An intriguing report, but what I found really astonishing is that apparently not one of the fifty-odd people and crew on board had a camera with them!? I've not yet read the report in detail but the only reference to a photo that I can find is the statement in Chapter 3 that:
"...There are several other oddities worth noting in the Project Blue Book file. On one typed sheet a brief reference is made to study of a photograph. There is no explanation..."
Martin SHOUGH replies :
An interesting point, Graham. Of course this was 1954. Society was not flooded with cameras in the way it is today. Nevertheless half a century of popular photography had placed at least a Kodak "Box Brownie" in many - perhaps even most - moderately affluent households. 35mm cameras were widespread. Edwin LAND's first Polaroids had been on the market for about 6 years.
This was also not an economy flight, but a luxury flight for well-heeled travellers, some of whom were employees of BOAC. One might intuitively expect that the probable rate of camera possession per passenger mile would have been greater on this flight than most. The aircrew had space, relative comfort and excellent visibility on the flight deck.
There is the counter-argument that affluent frequent flyers might be less likely to sit with cameras easily accessible in hand luggage since the novelty of flight has worn off for them and they may be focused on business or, in some cases, so jaded that even the "champagne and caviar run" is merely an opportunity for sleep. Some of the passengers were reportedly asleep, and there is no reason to believe that all of them were witnesses.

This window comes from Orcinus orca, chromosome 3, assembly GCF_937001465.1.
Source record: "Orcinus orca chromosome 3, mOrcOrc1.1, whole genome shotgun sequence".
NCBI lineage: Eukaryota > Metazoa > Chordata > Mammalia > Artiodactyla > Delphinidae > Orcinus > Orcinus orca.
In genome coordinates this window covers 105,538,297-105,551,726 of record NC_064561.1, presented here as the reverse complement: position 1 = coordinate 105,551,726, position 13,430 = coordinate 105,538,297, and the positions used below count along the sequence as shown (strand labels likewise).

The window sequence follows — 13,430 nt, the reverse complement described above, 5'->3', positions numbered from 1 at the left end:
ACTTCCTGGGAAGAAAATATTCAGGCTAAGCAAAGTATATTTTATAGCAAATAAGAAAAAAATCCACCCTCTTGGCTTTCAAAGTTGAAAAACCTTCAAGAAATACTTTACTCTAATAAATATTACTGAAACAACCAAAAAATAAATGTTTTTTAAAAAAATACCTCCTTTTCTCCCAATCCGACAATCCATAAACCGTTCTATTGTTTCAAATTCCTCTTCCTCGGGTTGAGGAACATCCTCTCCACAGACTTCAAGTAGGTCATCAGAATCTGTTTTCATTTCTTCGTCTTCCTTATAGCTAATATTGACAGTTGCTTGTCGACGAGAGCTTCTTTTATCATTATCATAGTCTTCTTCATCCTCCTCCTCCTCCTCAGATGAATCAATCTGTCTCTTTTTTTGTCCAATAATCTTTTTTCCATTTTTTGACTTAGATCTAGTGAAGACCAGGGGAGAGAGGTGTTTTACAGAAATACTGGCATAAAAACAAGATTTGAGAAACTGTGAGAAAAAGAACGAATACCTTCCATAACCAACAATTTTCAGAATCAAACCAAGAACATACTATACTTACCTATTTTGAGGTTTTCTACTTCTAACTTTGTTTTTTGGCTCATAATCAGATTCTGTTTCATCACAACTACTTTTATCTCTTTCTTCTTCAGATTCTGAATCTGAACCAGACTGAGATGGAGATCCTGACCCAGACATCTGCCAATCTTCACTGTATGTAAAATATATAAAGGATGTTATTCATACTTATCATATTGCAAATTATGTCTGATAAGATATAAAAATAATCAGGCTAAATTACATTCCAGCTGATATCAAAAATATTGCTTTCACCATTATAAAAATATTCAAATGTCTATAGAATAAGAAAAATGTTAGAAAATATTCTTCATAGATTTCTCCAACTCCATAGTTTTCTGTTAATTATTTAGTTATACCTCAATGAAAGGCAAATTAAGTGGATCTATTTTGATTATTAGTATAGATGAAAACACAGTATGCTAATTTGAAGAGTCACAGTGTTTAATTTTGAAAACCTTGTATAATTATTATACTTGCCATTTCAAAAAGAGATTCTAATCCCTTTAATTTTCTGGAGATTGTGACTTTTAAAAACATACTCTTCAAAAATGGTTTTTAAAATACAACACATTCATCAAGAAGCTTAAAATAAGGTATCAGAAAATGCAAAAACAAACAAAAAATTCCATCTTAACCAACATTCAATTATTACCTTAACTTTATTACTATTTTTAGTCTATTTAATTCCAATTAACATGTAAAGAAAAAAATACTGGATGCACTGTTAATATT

It is also possible that passenger photographs do exist. These people were not by and large reached by journalists. I'm aware of only one passenger account recorded in a contemporary local newspaper. The focus was firmly on the crew of the Stratocruiser, and in particular Capt. HOWARD. And some witnesses may well have preferred not to be publicly associated with photos of what even Capt. HOWARD was averring must have been an "intelligently controlled machine" - i.e., a flying saucer.
Nevertheless, the incident was front page news around the world. The press and BBC TV and cinema newsreels generally treated it seriously. It remained a prominent case for decades, having I think a slightly special status for the twin reasons that Capt. HOWARD
and his crew were so highly respectable and that there was always the feeling that the objects might have been some sort of rare and unexplainable yet natural phenomenon. This of course was the conclusion of the influential CONDON Report in 1969. If any passenger photos do exist it is somewhat surprising that in five decades no rumour of one has emerged.
So, one lesson that should be drawn from this case - a lesson which ought to help calibrate our expectation in similar circumstances - is that in 1954 a genuinely unusual phenomenon could be observed at leisure for many minutes by perhaps tens of affluent, generally (and technically) educated witnesses, having at least an average percentage of camera-ownership, without even one photograph being taken.